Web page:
PerspectivePhysiology

Forming a mucus barrier along the colon

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Science  23 Oct 2020:
Vol. 370, Issue 6515, pp. 402-403
DOI: 10.1126/science.abe7194

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Summary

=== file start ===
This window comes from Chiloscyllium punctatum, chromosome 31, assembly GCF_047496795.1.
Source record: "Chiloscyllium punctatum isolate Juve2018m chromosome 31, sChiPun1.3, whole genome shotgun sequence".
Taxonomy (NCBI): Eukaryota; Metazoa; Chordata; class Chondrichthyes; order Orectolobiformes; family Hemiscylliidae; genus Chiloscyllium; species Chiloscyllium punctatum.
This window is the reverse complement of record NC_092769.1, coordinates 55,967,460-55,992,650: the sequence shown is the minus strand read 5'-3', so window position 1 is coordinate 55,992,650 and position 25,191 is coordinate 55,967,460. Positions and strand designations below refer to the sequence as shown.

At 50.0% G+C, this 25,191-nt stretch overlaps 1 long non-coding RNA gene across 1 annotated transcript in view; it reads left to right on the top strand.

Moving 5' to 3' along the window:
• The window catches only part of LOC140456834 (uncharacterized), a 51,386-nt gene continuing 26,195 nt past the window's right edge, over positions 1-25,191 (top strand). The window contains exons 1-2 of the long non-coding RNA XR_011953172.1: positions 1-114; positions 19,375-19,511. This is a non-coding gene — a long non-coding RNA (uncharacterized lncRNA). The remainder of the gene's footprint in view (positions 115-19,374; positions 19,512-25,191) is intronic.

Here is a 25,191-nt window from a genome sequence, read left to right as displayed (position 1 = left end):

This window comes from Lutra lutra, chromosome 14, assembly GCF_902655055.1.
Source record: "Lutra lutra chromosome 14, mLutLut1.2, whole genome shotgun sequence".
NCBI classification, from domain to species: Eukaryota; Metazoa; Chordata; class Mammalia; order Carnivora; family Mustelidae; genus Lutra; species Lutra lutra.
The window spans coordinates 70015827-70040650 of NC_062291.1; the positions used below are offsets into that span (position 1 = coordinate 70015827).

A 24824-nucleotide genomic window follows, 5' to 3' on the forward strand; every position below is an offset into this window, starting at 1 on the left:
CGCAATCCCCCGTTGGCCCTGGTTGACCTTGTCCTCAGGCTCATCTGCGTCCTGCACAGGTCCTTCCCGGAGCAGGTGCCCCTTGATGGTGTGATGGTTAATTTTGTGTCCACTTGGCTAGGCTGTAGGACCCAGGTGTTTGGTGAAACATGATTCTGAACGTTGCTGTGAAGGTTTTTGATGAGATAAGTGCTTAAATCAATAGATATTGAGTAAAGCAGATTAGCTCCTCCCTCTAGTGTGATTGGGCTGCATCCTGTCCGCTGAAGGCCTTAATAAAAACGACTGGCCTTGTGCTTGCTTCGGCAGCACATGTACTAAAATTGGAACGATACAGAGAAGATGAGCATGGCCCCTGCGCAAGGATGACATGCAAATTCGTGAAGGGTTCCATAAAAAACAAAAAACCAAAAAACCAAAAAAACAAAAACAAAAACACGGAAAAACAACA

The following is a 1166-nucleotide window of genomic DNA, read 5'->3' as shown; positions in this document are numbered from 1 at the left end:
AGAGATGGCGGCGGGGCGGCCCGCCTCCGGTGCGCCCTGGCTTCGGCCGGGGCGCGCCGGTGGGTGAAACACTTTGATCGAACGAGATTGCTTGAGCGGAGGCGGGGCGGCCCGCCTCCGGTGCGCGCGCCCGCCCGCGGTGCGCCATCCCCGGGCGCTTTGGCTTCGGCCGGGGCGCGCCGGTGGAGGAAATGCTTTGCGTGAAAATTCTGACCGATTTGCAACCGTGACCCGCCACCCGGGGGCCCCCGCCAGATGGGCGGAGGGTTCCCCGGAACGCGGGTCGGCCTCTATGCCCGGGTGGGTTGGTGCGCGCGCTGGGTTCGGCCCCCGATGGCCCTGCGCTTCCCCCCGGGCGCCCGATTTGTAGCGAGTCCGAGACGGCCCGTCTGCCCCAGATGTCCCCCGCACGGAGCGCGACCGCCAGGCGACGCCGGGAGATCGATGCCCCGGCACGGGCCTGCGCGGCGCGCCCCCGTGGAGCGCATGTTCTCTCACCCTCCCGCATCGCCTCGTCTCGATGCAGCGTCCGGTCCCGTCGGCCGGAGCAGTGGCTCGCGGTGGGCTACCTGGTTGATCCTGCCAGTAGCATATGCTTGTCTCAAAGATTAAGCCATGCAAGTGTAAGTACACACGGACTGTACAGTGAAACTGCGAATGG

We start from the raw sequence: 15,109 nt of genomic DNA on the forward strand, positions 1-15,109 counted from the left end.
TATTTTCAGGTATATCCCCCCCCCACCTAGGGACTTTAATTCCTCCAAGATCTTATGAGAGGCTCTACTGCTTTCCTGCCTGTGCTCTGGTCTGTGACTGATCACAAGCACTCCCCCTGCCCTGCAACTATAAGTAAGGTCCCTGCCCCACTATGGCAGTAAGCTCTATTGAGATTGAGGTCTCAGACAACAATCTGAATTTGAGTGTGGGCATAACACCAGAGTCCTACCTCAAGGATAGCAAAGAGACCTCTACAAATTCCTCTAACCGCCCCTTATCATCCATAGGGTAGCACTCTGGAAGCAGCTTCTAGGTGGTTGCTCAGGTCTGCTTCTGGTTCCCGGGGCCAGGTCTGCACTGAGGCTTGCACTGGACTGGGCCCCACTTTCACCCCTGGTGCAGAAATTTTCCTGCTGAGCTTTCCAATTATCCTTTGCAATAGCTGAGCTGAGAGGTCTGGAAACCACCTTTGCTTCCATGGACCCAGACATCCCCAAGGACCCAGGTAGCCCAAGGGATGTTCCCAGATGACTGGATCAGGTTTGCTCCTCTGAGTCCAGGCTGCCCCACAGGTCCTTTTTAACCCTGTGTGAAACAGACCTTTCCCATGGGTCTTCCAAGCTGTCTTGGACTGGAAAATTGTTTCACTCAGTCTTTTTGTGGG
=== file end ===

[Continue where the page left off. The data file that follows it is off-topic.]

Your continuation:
The intestine is exposed to numerous hazards and is heavily colonized by microorganisms. This requires a balanced protective system, which includes secreted mucus layers that play an important role in keeping luminal contents, including bacteria, separated from the epithelium (1). Intestinal mucus contains many different proteins, and the densely O-glycosylated mucin 2 (MUC2) is the core molecule (2, 3). Colonic mucus defects that allow bacteria to reach the epithelium have been associated with colitis (4). On page 467 of this issue, Bergstrom et al. (5) expand our understanding of the colonic mucus system by showing that mucus from proximal colonic regions contributes extensively to forming the protective barrier in the distal colon. This work highlights the role of the colonic tissue as a whole in driving mucus barrier formation and indicates the potential for regionally targeted therapeutic interventions in intestinal disease.

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